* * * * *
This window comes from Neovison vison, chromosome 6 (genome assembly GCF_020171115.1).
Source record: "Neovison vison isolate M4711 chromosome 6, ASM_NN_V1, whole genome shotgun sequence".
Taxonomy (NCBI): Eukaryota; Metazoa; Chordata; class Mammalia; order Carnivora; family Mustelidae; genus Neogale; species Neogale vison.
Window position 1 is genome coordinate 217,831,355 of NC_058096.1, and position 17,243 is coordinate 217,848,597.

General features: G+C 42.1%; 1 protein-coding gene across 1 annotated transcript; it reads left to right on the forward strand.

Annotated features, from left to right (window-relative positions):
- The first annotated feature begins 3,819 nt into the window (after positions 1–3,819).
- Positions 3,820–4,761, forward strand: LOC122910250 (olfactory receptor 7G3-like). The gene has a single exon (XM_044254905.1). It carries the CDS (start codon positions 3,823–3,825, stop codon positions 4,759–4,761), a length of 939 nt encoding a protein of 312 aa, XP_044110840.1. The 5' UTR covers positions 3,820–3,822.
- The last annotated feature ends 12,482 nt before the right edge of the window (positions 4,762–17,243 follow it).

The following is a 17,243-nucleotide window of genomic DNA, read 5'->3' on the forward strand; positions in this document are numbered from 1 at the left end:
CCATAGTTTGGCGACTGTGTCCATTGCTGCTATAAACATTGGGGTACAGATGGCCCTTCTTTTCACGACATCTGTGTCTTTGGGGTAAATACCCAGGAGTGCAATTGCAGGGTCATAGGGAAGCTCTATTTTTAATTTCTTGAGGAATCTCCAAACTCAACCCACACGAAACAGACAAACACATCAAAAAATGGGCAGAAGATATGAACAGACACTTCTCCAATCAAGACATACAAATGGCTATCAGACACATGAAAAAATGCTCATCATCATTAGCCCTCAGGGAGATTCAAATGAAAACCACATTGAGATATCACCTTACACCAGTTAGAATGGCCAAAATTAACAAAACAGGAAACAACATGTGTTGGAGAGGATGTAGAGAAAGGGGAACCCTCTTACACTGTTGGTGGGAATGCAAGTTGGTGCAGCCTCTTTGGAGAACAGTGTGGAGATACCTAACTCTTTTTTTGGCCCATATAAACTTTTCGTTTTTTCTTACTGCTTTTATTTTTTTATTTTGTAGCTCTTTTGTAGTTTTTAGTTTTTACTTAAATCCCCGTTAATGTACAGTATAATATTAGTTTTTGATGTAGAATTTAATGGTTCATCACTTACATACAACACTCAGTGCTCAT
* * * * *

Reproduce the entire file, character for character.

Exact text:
This window comes from Neovison vison, chromosome 6 (genome assembly GCF_020171115.1).
Source record: "Neovison vison isolate M4711 chromosome 6, ASM_NN_V1, whole genome shotgun sequence".
Taxonomy (NCBI): Eukaryota; Metazoa; Chordata; class Mammalia; order Carnivora; family Mustelidae; genus Neogale; species Neogale vison.
Window position 1 is genome coordinate 217,831,355 of NC_058096.1, and position 17,243 is coordinate 217,848,597.

General features: G+C 42.1%; 1 protein-coding gene across 1 annotated transcript; it reads left to right on the forward strand.

Annotated features, from left to right (window-relative positions):
- The first annotated feature begins 3,819 nt into the window (after positions 1–3,819).
- Positions 3,820–4,761, forward strand: LOC122910250 (olfactory receptor 7G3-like). The gene has a single exon (XM_044254905.1). It carries the CDS (start codon positions 3,823–3,825, stop codon positions 4,759–4,761), a length of 939 nt encoding a protein of 312 aa, XP_044110840.1. The 5' UTR covers positions 3,820–3,822.
- The last annotated feature ends 12,482 nt before the right edge of the window (positions 4,762–17,243 follow it).

The following is a 17,243-nucleotide window of genomic DNA, read 5'->3' on the forward strand; positions in this document are numbered from 1 at the left end:
CCATAGTTTGGCGACTGTGTCCATTGCTGCTATAAACATTGGGGTACAGATGGCCCTTCTTTTCACGACATCTGTGTCTTTGGGGTAAATACCCAGGAGTGCAATTGCAGGGTCATAGGGAAGCTCTATTTTTAATTTCTTGAGGAATCTCCAAACTCAACCCACACGAAACAGACAAACACATCAAAAAATGGGCAGAAGATATGAACAGACACTTCTCCAATCAAGACATACAAATGGCTATCAGACACATGAAAAAATGCTCATCATCATTAGCCCTCAGGGAGATTCAAATGAAAACCACATTGAGATATCACCTTACACCAGTTAGAATGGCCAAAATTAACAAAACAGGAAACAACATGTGTTGGAGAGGATGTAGAGAAAGGGGAACCCTCTTACACTGTTGGTGGGAATGCAAGTTGGTGCAGCCTCTTTGGAGAACAGTGTGGAGATACCTAACTCTTTTTTTGGCCCATATAAACTTTTCGTTTTTTCTTACTGCTTTTATTTTTTTATTTTGTAGCTCTTTTGTAGTTTTTAGTTTTTACTTAAATCCCCGTTAATGTACAGTATAATATTAGTTTTTGATGTAGAATTTAATGGTTCATCACTTACATACAACACTCAGTGCTCAT